Category Archives: Ranch Journal

“Yellowstone Effect”

Devin Murnin, Western Livestock Journal, 8/29/2022

Most people have seen or heard of the hit TV show “Yellowstone” that airs on the Paramount Network. Admittedly, I have watched the show. It is set in picturesque Montana and packed with drama, lots of action and overly-fictionalized storylines around a ranching family trying to keep together the generational ranch that has been passed down to them.

This show is hard to watch if you are involved in production agriculture for the many incorrect portrayals of ranching practices and the over-the-top daily issues faced by this fictional family. However, it seems to be resonating with the public and is causing an influx of people wishing to move to the Big Sky state. The “Yellowstone effect” is real in Montana, and we have seen population growth and skyrocketing demand for real estate.

It’s no secret that the pandemic changed work dynamics, and the ability for employees to work remotely resulted in people moving away from areas with a high cost of living to more affordable locations around the country. Montana saw a huge demand increase for property. For example, in Bozeman, where the storyline of “Yellowstone” is based, the median price for a single-family home was a mere $500,000 a few short years ago.

read more:

https://www.wlj.net/opinion/devin/devins-comment-yellowstone-effect/article_8d1ab426-254b-11ed-9816-c36a6c2c9a13.html

SERIOUS BUSINESS

 

Occasionally, I feel guilty.

I’ve killed so many

that I may allow

one to escape

my will to kill

 

before becoming numb

as machinery,

before squeezing

 

               the pellet gun

               the .22,

               the .223

               or the 17 HMR—

 

…like now as I write:

one breaking from

the dogs’ empty pens

with cheeks full

of puppy chow.

 

Little bastards,

I’ve fed tens of thousands

to our local wake of buzzards

waiting for the first report

of war in the canyon.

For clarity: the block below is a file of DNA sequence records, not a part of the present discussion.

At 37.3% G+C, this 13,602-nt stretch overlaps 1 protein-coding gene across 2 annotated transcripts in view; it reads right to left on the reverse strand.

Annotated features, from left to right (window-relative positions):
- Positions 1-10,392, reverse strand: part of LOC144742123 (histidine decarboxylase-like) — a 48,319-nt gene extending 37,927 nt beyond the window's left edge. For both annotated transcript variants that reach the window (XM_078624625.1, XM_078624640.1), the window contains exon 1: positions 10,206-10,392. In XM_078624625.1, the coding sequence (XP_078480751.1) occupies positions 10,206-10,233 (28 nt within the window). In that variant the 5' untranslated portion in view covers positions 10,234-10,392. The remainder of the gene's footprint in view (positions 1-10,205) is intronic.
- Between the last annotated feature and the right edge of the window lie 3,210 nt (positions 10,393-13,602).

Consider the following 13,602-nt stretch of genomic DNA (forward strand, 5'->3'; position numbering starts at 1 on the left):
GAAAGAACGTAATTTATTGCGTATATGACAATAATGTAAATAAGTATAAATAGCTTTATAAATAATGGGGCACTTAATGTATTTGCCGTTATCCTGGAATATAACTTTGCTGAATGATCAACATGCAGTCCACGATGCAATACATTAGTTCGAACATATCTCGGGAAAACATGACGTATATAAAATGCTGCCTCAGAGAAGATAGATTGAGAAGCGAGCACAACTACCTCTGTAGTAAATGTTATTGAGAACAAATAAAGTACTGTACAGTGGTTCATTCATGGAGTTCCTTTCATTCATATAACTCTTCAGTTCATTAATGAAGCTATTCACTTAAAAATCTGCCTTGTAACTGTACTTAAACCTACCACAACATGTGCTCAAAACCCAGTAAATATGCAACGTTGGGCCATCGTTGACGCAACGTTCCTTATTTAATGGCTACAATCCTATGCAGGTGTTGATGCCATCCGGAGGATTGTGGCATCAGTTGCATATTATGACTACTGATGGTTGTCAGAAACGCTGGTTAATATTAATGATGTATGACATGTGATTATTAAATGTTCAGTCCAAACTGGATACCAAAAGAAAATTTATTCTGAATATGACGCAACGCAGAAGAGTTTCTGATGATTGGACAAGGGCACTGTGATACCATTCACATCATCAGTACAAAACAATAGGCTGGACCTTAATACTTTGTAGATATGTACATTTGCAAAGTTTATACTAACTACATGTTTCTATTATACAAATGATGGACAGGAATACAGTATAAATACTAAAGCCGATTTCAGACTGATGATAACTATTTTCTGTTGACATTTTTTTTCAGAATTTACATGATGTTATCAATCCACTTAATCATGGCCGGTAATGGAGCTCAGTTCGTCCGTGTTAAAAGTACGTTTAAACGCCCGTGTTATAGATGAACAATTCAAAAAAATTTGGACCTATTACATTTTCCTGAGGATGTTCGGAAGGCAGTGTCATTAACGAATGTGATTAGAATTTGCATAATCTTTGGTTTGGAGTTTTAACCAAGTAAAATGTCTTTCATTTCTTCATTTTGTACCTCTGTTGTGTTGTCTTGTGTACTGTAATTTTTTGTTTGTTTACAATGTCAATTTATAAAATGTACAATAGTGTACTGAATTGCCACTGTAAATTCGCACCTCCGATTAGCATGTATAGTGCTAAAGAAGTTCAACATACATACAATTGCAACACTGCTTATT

Falling off hillsides in hordes,

battalions of vermin

to strip tomatoes

green from the vine—

 

every sweet and juicy issue

from my darling Elberta,

our plump grapefruit

and leather-hided pomegranates

that will never spread

as jelly on toasted bread.

 

Serious business in a drought

to become an oasis

for the flea-infested

and their underpopulated

predators, but I’d like a day off.

 

First Calf 2022

In the feed grounds this morning (8/29/22), our first calf of the season with its mother (7052), posted here as part of our age and source verification program and to share with those following this blog. Due September 1st, there are several other cows pretty close up, so it’ll have a playmate soon. An Angus calf, no Wagyu this year.

How To Beat The Heat

 

What a delightful afternoon after work (8/19/22).  109 degrees at the ‘Sip and Dip’: Katy Fry, Allie & Shawn Fox with Robbin, Buster and Tessa. 

Wind Event

Major wind event continues at noon today originating from a cut off low off the coast of Southern California, a pre-monsoonal surge of subtropical moisture bringing lightning and thunderstorms to the Southern Sierra and Central Valley into tomorrow. Little moisture. A.M. wind blew the top of a sycamore across our electrical service line to our pump at the corrals. We’ll have to haul water to our cattle.

Meanwhile we have cows and calves gathered in Greasy awaiting weaning planned for today if a tree hasn’t fallen across a fence up there. We’ll have to take some hay and check the damage tomorrow. We’re not done with the wind gusts.

BUMBLEBEES

                                   

 

                                    Judges in California’s Third District Court of Appeal

                                    ruled in late May that the bumblebee can legally fall